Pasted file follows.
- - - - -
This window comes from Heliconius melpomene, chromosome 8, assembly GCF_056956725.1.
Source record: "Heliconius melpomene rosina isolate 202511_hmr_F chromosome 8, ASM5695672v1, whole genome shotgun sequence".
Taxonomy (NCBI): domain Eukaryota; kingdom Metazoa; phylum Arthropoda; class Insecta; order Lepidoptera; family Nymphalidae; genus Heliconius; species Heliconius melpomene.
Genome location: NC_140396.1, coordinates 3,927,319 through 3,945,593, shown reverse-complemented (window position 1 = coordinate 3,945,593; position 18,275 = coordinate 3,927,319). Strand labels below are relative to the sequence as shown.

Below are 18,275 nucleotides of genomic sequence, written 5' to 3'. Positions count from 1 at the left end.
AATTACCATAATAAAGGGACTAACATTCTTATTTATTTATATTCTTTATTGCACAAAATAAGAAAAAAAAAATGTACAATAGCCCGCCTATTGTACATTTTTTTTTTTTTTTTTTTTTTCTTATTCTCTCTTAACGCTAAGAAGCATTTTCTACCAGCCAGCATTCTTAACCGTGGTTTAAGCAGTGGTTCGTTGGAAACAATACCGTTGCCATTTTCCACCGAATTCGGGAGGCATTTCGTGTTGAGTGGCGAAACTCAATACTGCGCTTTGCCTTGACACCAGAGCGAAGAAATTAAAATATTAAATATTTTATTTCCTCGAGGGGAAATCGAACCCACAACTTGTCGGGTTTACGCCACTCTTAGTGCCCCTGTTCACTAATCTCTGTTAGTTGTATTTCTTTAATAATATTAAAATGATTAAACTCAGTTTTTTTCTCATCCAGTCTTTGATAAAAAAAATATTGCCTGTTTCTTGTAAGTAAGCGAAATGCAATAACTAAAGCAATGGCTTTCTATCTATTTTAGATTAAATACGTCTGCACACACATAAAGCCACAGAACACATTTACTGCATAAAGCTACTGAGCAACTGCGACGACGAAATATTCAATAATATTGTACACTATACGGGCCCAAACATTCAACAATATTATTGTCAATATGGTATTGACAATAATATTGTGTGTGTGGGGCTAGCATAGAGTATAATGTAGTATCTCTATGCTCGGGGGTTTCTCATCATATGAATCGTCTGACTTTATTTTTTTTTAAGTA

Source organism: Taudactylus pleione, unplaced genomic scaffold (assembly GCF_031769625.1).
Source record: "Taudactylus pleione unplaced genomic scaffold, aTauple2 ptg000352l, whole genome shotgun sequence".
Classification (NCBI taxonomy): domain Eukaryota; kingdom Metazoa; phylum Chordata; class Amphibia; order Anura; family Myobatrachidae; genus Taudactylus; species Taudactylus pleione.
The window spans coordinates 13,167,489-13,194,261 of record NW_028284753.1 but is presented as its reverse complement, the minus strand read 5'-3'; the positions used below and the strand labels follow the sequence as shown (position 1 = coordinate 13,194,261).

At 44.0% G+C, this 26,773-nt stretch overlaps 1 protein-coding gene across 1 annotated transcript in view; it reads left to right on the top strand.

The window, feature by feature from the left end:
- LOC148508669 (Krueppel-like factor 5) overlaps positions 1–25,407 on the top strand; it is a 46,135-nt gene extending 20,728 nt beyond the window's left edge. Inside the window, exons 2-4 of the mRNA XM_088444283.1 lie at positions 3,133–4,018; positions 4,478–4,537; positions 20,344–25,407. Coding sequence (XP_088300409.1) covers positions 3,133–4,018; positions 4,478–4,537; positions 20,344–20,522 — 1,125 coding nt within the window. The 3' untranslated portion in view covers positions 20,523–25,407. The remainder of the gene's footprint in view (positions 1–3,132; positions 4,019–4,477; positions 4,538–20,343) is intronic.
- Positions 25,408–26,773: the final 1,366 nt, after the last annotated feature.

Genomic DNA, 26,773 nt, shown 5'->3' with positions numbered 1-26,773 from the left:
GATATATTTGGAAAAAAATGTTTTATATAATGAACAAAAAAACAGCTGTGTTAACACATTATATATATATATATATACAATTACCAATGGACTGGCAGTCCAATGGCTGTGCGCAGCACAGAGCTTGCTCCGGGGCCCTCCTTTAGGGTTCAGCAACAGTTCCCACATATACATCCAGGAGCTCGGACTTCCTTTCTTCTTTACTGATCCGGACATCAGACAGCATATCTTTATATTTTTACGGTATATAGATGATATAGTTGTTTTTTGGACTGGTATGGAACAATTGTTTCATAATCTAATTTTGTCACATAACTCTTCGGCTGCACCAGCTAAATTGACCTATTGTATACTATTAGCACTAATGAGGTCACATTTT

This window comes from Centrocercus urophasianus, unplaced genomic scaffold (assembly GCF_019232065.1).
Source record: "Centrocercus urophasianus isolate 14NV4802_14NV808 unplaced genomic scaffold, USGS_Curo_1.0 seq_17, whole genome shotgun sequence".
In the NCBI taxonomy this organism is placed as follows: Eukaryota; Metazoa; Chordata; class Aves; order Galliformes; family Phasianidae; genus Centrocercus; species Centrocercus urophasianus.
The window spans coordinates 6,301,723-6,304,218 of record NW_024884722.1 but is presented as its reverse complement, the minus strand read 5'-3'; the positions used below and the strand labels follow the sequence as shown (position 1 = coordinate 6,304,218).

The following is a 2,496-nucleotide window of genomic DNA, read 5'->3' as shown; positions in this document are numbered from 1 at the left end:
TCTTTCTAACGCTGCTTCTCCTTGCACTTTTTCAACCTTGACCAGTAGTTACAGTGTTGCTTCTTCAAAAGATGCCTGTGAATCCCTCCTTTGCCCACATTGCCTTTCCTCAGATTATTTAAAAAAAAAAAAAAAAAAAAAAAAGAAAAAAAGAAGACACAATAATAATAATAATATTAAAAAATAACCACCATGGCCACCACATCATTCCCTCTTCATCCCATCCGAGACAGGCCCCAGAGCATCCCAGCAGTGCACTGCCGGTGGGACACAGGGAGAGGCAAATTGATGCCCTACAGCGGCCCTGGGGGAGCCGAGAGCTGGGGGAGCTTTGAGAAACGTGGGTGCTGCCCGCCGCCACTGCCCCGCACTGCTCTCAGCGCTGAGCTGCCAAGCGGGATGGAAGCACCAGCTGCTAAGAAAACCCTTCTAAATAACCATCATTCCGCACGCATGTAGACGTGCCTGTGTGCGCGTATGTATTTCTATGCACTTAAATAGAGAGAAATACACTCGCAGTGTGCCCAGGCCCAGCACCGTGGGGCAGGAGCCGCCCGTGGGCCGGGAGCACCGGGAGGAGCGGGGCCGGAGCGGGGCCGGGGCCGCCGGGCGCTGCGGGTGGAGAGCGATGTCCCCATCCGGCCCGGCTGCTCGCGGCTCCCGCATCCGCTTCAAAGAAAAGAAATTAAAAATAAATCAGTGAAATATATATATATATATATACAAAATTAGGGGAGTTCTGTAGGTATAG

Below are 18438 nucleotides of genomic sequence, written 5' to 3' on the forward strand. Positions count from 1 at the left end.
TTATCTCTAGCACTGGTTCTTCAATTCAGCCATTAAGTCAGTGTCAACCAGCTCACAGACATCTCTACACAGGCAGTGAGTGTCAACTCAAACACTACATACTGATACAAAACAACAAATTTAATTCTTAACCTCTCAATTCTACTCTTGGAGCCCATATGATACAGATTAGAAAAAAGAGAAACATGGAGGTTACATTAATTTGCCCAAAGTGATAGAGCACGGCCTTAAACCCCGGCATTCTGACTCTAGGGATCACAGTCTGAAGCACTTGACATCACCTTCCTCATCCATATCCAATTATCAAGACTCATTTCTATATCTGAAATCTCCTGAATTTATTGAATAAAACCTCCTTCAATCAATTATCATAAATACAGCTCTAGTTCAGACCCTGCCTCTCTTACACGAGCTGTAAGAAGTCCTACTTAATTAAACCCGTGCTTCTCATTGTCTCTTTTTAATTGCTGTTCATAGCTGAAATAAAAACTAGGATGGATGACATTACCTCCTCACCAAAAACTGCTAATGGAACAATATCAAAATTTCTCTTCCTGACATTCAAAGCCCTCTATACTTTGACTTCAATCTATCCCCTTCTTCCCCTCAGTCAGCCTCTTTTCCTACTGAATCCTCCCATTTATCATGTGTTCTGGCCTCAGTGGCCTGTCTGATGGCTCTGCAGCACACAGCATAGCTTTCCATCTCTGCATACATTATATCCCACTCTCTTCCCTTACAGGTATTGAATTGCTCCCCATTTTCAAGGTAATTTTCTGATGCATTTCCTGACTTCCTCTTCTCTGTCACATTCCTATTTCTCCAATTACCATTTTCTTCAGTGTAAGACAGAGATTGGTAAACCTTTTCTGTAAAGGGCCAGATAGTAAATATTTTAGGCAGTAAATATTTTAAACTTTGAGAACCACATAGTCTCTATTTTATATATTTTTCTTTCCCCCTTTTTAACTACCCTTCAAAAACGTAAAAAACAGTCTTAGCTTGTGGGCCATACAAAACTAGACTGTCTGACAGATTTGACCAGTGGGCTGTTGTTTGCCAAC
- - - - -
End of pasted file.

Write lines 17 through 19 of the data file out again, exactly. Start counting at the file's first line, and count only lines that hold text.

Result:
This window comes from Centrocercus urophasianus, unplaced genomic scaffold (assembly GCF_019232065.1).
Source record: "Centrocercus urophasianus isolate 14NV4802_14NV808 unplaced genomic scaffold, USGS_Curo_1.0 seq_17, whole genome shotgun sequence".
In the NCBI taxonomy this organism is placed as follows: Eukaryota; Metazoa; Chordata; class Aves; order Galliformes; family Phasianidae; genus Centrocercus; species Centrocercus urophasianus.